“Let’s pretend, let’s pretend this really didn’t happen.” I muttered with hope. But it did.
Does the show really have to go on?
The memorial was sincere and pointedly appropriate. This day was to pay respect tomorrow is to say goodbye.
The next morning we pensively drove to her favorite ocean beach Peter’s Pond; just a few of us were invited, her confidents, her family. Even though it was mid spring the heavy scent of honey-suckle lingered along the dirt path. We disembarked; I walked slowly dragging my feet in the sand unearthing my sadness with each stone I upturned. Her sister was already waiting for us sitting on a beach blanket embracing her sister’s vestiges and staring at a poster picture of our beautiful girl. What a rock star she was, dressed in her favorite faded Foreigner tee shirt posing with her ever sultry mouth. We were all there. We sat on the blanket speechless for some time observing the endless briny sea. The beach was eerily empty for a holiday, peaceful and perfect. It was time to say good-bye.
Her sister opened the box and with some effort pulled out the baggie within. She carefully untied it making sure none spilled and handed a clamshell she had found on the beach to each one of us. Each time she dug deeper scooping ashes, my heart pulsed and quivered. I watched this ritual as the crushing emotion began to clog my chest. The thickness of guilt and sadness began to take hold. My hands trembled as I accepted my shell. We separated and were allowed to do what we all felt we needed to do. I don’t know what the others did. I walked alone to the edge of the water and knelt in the wet sand.
I prayed to myself as the gentle waves lapped at my knees. The ocean was calm, as though it obeyed my will and bowed in respect to my moment of silence and reflection. “Are we just ash and bone and grit in the end?” I said as I fought through the tears. “I’ll never forget you. I’ll love you forever.” I whispered. I paused and found the courage to let my anguish flow freely like the liquid in front of me.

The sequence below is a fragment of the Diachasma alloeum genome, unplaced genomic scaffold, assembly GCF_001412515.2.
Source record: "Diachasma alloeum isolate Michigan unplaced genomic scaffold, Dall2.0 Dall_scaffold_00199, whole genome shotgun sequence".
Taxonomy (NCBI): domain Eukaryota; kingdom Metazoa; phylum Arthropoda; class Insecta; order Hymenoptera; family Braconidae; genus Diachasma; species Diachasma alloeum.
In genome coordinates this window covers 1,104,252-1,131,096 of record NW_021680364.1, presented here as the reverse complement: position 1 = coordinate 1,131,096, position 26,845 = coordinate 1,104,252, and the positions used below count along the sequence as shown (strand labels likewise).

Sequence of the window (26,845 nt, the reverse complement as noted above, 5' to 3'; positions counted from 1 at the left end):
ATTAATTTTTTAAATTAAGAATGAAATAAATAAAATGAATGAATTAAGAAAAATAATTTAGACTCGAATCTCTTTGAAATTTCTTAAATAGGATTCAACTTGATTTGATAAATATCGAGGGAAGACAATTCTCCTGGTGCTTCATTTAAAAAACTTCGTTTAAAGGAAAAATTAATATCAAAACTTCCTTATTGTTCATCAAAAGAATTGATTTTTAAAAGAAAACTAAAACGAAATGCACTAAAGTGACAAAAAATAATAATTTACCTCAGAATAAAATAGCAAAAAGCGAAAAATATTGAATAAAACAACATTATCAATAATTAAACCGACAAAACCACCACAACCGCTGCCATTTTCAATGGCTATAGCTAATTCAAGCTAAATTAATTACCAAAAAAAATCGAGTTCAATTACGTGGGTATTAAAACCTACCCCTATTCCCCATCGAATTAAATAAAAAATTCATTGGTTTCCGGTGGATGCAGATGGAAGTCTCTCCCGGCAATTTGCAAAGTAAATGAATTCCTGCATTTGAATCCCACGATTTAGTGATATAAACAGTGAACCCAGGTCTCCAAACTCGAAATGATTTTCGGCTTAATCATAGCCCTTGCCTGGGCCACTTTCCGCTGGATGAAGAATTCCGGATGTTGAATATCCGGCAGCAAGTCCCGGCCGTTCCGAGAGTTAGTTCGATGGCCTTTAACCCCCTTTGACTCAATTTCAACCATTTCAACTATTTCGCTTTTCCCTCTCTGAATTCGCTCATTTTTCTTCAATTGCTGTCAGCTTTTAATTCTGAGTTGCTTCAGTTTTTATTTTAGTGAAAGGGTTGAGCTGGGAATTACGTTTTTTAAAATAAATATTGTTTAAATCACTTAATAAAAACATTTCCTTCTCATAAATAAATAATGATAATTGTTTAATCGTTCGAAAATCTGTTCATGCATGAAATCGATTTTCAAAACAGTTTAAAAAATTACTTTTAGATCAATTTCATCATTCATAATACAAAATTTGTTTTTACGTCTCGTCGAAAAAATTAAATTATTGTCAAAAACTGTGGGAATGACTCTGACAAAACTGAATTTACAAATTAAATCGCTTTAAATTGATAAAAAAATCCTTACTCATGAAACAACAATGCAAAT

I placed the shell in the water and ceremoniously set it adrift. In that drowning shell I saw my deceased mother, my friend, all my fears I’d been harboring for so long drifting away. I watched until my friend was consumed by the tiniest wave. She was gone. An abysmal numbness consumed me. Unexpectedly, a gentle-placed touch on my shoulder brought me back; a touch signifying that we are still here and we are loved. I wanted the reassurance of his touch to linger, but so many things we want never last. My eyes began to swell with tears, as they often did, but I was not inconsolable. In the past grief and conflict overwhelmed me. A new vow, I pledged to myself to be in the here and now, not let the consumption of despair consume me ever again. I was no longer shaking. I was so fearful to release her, but now I know why she wanted to be buried here. I know why she had to come home. She was coming home for us. Her ashes, scattered beautifully as she was, consummated the celebration of her life by impressing her existence in the sea and sands the earth and the sun. She was at peace now. At peace, happy, and the one thing she wanted most of all to be part of this beautiful place. We withdrew to the blanket salty eyed and subdued, staring out, onto the misty horizon watching the plover’s play.
Upon leaving, I reached into my pants pocket and sensed the jingle shells I had brought from her memorial the day before. I had penned her name, Trenny, into the iridescent pink, yellow and orange shells. I dropped one by one unto the sandy slope till none were left. I turned around and witnessed a glorious shimmering path. Perhaps, one day I will find one.
“Love and fear,” she said were the only two forces that mattered in this life and she was only going to see things through the eyes of love. I think she might be right.